By Steve Hodges, M.D.
Pediatricians are constantly telling parents of children who wet the bed, “Bedwetting is normal. Don’t worry — he’ll grow out of it. Just don’t make a big deal out of it."
While all this may be reassuring to hear, at least for a while, it’s sadly misleading. Bedwetting is not "normal" and not every child will outrgrow this stressful condition. Children still wetting the bed in fourth grade are pretty likely to wake up with wet sheets in high school. About 2% of teens wet that bed — that's more than 8 million American teenagers.
Ask yourself this: If your shower drain were clogged, how many years would you wait for your drain to “grow out of it”?
I’m guessing the answer is zero years. You would use one of those snake things or (if you were me), you would call the plumber.
Bedwetting is almost always caused by severe constipation, and waiting around won't get that big, hard lump of poop out of your child’s rectum. And until that clog stops pressing on your child’s bladder and messing with the nerves feeding the bladder, the bedwetting is likely to continue.
In a previous post, I discussed three patients who were told by their pediatricians to “wait it out,” just a sampling of the cases I saw in my clinic that week.
Now I’d like to share an email I recently received from a mom of a 15-year-old who has wet the bed his whole life. She wrote:
I have taken him to our pediatrician numerous times and even got a referral to a urologist. Neither doctor suggested my son was constipated and just said, “He’ll grow out of it” and “He shouldn’t drink after 8 p.m.” One doctor gave him a nasal spray and some pills, neither of which worked.
I came across your book and took it to the pediatrician. I asked for an X-ray to determine whether my son is constipated (I’m sure he is). The doctor dismissed me, and actually told, “Other countries have bigger holes in the toilets because of the larger stools they produce.”
I am so tired of watching my son be controlled by this! He is a straight-A student active in school, football, JROTC, volunteering, and student government. But has this big secret dark cloud over him all the time. He would love to be able to spend the night with his friends and go to summer camps, but he always has to stay behind.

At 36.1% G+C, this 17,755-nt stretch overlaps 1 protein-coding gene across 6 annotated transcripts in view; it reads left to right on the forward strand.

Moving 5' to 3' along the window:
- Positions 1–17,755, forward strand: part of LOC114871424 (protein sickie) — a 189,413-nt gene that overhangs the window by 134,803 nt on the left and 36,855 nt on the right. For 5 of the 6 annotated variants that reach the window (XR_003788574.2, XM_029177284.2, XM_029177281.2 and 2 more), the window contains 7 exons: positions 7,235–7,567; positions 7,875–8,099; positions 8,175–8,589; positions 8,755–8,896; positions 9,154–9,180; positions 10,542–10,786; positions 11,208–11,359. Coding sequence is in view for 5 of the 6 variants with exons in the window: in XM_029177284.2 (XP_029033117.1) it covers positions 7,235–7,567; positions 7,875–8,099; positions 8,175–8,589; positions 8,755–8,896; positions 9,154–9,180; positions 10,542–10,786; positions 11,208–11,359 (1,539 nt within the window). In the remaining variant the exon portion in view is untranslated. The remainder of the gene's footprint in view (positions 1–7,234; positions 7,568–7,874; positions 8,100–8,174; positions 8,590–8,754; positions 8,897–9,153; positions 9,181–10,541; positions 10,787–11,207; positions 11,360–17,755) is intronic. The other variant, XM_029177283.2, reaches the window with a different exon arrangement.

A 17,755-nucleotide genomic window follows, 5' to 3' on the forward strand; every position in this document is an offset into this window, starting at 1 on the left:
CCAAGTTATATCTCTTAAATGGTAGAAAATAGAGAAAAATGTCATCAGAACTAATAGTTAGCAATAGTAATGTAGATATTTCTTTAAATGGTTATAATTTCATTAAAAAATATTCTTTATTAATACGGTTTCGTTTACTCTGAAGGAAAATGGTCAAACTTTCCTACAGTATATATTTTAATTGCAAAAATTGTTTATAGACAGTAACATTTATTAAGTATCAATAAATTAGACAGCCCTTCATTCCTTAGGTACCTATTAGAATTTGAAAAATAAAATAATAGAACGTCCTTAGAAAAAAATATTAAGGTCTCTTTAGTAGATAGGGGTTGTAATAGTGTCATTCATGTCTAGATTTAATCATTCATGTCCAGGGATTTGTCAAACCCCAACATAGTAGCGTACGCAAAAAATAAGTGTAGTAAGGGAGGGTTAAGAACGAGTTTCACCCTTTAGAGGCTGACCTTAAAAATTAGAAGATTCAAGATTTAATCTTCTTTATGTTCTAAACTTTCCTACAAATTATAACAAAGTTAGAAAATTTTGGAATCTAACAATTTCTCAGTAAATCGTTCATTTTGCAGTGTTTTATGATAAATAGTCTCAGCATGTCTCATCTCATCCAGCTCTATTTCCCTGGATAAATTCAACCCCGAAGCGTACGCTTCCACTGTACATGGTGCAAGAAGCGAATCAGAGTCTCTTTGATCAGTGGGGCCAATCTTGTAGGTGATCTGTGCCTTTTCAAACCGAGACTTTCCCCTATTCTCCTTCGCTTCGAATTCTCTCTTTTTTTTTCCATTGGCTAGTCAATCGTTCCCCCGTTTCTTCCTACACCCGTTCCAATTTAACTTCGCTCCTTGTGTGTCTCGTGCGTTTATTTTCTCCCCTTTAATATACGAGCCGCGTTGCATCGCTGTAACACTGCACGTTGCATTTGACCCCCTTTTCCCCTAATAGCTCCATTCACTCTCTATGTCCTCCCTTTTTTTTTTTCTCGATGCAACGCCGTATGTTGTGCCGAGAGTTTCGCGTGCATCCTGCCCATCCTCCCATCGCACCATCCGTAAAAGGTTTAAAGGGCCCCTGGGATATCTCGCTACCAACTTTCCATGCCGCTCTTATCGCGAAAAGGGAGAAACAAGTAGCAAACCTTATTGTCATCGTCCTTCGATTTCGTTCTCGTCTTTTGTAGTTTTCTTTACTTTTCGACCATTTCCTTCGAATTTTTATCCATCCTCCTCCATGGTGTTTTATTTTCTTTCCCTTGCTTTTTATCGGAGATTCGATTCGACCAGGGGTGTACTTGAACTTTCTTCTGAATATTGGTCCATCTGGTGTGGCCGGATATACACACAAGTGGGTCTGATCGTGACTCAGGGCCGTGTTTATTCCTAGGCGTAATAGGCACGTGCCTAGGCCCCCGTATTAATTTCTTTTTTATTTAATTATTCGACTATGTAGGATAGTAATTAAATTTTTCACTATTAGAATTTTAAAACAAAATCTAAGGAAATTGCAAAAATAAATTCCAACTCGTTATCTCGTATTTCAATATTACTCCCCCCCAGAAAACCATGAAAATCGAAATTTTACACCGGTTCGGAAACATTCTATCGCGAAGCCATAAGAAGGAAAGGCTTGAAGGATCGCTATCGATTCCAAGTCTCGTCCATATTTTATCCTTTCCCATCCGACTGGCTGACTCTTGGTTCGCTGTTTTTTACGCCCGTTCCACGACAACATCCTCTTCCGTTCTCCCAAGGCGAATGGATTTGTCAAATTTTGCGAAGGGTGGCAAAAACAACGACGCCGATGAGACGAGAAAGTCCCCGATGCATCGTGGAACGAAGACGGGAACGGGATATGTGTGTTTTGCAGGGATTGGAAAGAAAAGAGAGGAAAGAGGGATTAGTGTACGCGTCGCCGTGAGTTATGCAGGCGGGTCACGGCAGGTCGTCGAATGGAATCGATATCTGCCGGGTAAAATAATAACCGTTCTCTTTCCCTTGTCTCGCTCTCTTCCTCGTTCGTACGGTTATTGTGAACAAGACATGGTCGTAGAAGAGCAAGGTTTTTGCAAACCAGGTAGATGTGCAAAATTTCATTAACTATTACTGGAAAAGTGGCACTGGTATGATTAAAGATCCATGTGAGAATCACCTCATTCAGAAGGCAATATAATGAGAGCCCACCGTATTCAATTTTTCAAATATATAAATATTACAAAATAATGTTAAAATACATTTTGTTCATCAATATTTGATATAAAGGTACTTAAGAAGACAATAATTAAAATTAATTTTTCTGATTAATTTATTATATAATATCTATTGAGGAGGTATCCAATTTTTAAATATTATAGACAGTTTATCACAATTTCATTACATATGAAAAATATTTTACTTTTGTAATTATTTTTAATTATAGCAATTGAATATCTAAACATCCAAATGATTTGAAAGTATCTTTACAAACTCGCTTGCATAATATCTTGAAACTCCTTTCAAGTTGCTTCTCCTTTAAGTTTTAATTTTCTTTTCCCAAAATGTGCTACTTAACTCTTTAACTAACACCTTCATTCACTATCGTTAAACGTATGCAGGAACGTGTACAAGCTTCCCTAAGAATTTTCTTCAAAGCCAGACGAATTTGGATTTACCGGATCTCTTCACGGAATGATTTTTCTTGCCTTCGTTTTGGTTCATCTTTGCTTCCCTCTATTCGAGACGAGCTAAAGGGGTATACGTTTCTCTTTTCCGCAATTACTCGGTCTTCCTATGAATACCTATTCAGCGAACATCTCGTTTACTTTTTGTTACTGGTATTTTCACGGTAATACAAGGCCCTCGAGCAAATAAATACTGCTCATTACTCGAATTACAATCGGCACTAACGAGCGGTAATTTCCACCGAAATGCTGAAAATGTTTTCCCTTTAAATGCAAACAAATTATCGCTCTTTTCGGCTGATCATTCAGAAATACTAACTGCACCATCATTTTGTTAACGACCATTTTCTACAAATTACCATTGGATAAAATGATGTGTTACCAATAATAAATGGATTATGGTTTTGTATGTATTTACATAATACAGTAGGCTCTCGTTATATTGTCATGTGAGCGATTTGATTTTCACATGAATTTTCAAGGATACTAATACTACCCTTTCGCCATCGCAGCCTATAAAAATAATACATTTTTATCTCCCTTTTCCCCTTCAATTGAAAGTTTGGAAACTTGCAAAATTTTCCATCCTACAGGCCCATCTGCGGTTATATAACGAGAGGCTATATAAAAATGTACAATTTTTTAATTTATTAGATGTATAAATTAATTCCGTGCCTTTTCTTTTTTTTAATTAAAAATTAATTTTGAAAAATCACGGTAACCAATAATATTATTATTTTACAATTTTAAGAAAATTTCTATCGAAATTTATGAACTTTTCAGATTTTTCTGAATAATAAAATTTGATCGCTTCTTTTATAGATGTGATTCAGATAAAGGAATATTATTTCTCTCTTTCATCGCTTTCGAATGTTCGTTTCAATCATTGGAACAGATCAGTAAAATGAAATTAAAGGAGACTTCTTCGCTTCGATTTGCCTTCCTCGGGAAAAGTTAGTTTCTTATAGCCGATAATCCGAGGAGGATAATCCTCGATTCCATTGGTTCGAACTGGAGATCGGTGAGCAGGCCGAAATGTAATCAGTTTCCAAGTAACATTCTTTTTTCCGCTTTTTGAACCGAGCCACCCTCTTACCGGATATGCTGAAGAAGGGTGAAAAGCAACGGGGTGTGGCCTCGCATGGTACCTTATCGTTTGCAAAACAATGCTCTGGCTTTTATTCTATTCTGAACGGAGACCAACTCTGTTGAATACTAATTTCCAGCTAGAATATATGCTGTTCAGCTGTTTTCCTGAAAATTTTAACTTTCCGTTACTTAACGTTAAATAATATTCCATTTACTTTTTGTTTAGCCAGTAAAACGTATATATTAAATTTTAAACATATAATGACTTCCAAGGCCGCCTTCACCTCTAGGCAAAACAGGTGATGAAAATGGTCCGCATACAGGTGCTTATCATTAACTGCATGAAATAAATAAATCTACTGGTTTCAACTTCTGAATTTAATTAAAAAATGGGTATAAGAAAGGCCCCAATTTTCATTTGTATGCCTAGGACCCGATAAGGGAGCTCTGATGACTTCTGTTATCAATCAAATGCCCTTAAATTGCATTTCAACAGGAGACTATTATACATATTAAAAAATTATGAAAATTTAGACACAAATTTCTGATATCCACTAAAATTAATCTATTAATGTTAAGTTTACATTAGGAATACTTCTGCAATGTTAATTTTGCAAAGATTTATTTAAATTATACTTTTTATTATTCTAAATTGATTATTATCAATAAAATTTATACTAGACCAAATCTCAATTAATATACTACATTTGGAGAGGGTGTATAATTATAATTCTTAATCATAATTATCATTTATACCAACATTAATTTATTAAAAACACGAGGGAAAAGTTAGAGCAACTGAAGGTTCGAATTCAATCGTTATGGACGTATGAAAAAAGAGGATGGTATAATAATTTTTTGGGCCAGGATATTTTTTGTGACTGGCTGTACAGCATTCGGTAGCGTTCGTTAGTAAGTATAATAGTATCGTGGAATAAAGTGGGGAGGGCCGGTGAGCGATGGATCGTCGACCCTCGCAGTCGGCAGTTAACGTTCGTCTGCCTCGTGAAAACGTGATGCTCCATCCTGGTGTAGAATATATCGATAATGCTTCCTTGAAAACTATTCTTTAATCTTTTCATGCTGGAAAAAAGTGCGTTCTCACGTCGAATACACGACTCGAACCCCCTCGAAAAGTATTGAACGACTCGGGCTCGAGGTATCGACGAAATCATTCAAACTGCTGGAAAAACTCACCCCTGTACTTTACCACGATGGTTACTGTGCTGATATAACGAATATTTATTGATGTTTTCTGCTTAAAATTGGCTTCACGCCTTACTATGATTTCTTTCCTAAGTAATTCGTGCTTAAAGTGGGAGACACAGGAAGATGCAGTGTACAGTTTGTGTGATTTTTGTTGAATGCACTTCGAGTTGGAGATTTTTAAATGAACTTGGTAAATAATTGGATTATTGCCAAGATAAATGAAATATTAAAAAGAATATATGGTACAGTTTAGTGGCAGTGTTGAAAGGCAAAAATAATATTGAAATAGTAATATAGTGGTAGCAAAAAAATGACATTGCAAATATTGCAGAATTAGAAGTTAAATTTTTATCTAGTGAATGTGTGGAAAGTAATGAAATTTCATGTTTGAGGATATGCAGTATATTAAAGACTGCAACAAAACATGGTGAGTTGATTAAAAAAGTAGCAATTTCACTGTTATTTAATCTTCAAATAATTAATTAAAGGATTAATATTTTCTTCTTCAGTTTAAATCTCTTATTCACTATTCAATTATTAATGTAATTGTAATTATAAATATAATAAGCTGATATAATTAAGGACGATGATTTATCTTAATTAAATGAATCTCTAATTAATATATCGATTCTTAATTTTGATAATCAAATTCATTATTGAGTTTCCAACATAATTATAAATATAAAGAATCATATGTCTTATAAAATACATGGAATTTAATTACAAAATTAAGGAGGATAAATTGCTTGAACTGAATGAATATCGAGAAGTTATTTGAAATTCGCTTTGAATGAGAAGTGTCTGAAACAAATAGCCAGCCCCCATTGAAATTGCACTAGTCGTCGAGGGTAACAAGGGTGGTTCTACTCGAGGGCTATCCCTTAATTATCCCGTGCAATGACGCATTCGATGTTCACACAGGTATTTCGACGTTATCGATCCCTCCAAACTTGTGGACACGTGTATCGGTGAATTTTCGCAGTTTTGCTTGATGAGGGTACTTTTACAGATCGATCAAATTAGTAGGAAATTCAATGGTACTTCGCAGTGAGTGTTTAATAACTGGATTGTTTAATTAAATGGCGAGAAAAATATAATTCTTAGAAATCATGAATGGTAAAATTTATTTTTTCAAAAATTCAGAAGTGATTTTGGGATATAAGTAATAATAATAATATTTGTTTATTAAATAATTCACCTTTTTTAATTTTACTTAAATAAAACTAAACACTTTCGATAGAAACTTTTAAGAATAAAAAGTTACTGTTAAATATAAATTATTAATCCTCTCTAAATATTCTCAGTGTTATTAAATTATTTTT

I really feel constipation is my son’s problem and don’t understand why no one has said so when for years I have talked to the doctors about him stopping up toilets. I would appreciate any advice you can give us.
I called his mom, and the boy just has begun a nightly enema regimen. In the last week, he has only wet his bed ONE TIME. Believe me, he is not complaining about enemas. He is thrilled to be dry for the first time in his life.
In my clinic I see a significant number of teenagers, most of them told by their pediatricians that they’d “outgrow” the bedwetting. These are teenagers, for heaven’s sake! How long do their doctors expect them to suffer the embarrassment and frustration of being left out of overnight activities?
A 17-year-old Who Still Wets the Bed
A 17-year-old from New England recently came to our clinic with his parents. Here’s what the boy’s mom wrote to me:
Jack has been a bedwetter all his life. The pediatrician told us each year at his physical that Jack would outgrow the bedwetting. At 16 we took him to 2 urologists and 2 sleep specialists to do sleep studies. The urologists said he was constipated and treated with senokot daily but the bedwetting continued. DDAVP didn’t work and was not a solution long term even if it had.
The sleep studies came back normal.”I put Jack on a nightly enema regimen. Here is his mom’s latest report: “Jack is now dry every night unless he sleeps in more than 9 hours (so 6 of 7 nights a week). HUGE improvement!”
I referred the family to a colleague at Columbia to pursue possible surgery to reduce the size of his colon, as it doesn’t seem to be stretching back to normal size after six months of enemas.
Says his mom: “If only we had recognized the constipation as the reason for the bedwetting 10-15 years ago we might have prevented all these years of bedwetting and an overstretched colon that may require surgery.”
How to Cure Bedwetting in Teens
How long does it take to cure a teenager who wets the bed? The teens I see tend to fall into two groups: About half are cured quickly, often within a few weeks, especially if they use the enema-based Modified O'Regan Protocol. Removing the clog does the trick.
The other half are more resistant to therapy. In some cases, I believe, it’s because they won’t do enemas, and Miralax just isn’t enough to do the job. Other teens may have trouble because their bladders have been overactive for too long.
It’s also possible that the kids who wind up at my clinic are among the worst of the worst cases, so they’re going to be harder to fix no matter what.
If you have a child who is age 4 or older and is wetting the bed — especially if the child also shows any of the other constipation red flags shown in our infographic, 12 SIGNS YOUR CHILD IS CONSTIPATED — do not wait for him or her to “grow out of it.”
Many, if not most, pediatricians won’t express the slightest concern about bedwetting until a child is at least 7, but that’s unfair to younger children and their families. Many cases of bedwetting that appear to be normal and not worth treating actually have underlying causes that can be dealt with fairly easily, almost always without medication. Rarely have I treated a 4-year-old bedwetter who was not constipated.
If you want to make sure your child does not become at 10th grader who wets the bed, take action today!